02:20 GMT01 November 2020
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    In September 2016 a 53-year-old woman and her nephew - both entirely innocent victims - were gunned down on a housing estate in north London. The police caught the killer quickly but it took five trials before he was convicted.

    A gunman who snuck into a flat just before dawn and shot dead a man and his aunt in a case of mistaken identity has finally been sent to prison.

    On Thursday, 1 October, drug dealer Obina Ezeoke, 27, was jailed for life and given a minimum term of 40 years.

    Ezeoke was put on trial five times for the murders of Bervil Ekofo, 21, and his aunt, Annie Besala Ekofo, who were gunned down in a flat in East Finchley, north London, on 15 September 2016.

    ​His first trial collapsed in April 2017 because Judge Stephen Kramer QC suffered agonising back pain and was forced to retire from the legal profession as a result.

    A second trial at the Old Bailey ended in a hung jury in 2018 and a third attempt the following year was similarly stymied.

    The Crown Prosecution Service decided to press on, as they were convinced Ezeoke was guilty and should be brought to justice.

    The fourth trial was halfway though when the coronavirus crisis hit Britain in March this year and the jury was unable to sit in court to hear the conclusion of the case.

    Obina Ezeoke, who has been convicted of murder after five trials.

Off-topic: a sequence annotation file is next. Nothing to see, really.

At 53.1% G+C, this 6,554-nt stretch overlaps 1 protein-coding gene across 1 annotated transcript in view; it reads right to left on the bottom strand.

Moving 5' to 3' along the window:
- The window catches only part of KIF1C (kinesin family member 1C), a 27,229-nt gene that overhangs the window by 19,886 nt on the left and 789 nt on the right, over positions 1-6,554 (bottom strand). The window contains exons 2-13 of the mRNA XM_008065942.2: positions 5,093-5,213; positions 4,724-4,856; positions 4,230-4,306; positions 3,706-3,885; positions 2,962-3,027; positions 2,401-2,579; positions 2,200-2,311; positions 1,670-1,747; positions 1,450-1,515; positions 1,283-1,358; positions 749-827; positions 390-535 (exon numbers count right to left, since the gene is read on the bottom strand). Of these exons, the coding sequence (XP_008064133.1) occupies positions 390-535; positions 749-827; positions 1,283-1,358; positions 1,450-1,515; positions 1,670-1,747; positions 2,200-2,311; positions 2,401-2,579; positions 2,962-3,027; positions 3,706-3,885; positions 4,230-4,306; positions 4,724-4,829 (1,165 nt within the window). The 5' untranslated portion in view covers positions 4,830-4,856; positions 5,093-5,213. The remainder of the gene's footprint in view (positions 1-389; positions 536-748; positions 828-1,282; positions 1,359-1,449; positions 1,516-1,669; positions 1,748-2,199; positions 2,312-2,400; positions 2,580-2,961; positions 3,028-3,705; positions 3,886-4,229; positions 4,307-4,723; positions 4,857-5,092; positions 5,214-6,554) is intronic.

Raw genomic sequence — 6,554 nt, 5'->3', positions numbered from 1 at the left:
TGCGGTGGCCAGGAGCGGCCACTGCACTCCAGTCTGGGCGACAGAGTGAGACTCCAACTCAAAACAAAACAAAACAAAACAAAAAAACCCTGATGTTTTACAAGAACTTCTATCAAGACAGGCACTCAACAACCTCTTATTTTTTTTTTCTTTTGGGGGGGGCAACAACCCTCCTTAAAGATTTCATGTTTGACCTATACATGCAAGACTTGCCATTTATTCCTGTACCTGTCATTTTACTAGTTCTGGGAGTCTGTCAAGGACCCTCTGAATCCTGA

© Photo : Metropolitan Police
    Obina Ezeoke, who has been told he will not be eligible for parole for 40 years

    In July 2020 the fifth trial began and on 9 September, after eight days of deliberation, the jury finally returned a majority 11-1 verdict – Guilty.

    All five trials heard the intended target had been Mrs Ekofo’s son, Ryan Efey, who often spent nights at the flat and was involved in a long-running feud with Ezeoke and his friends.

    Ezeoke – who was defended by James Scobie QC, one of the best defence lawyers in the country – reportedly wanted to kill Efey after footage of Ezeoke being attacked was shared on Snapchat.

    Mrs Ekofo, who was known to her family as Annie, had come to the UK from the Democratic Republic of Congo – then known as Zaire – in 1991 along with her husband Osman Jean Efey.

    The couple had nine children together and four of the youngest were still living with their parents at the time of the murders.

    trial, London, murder, Old Bailey
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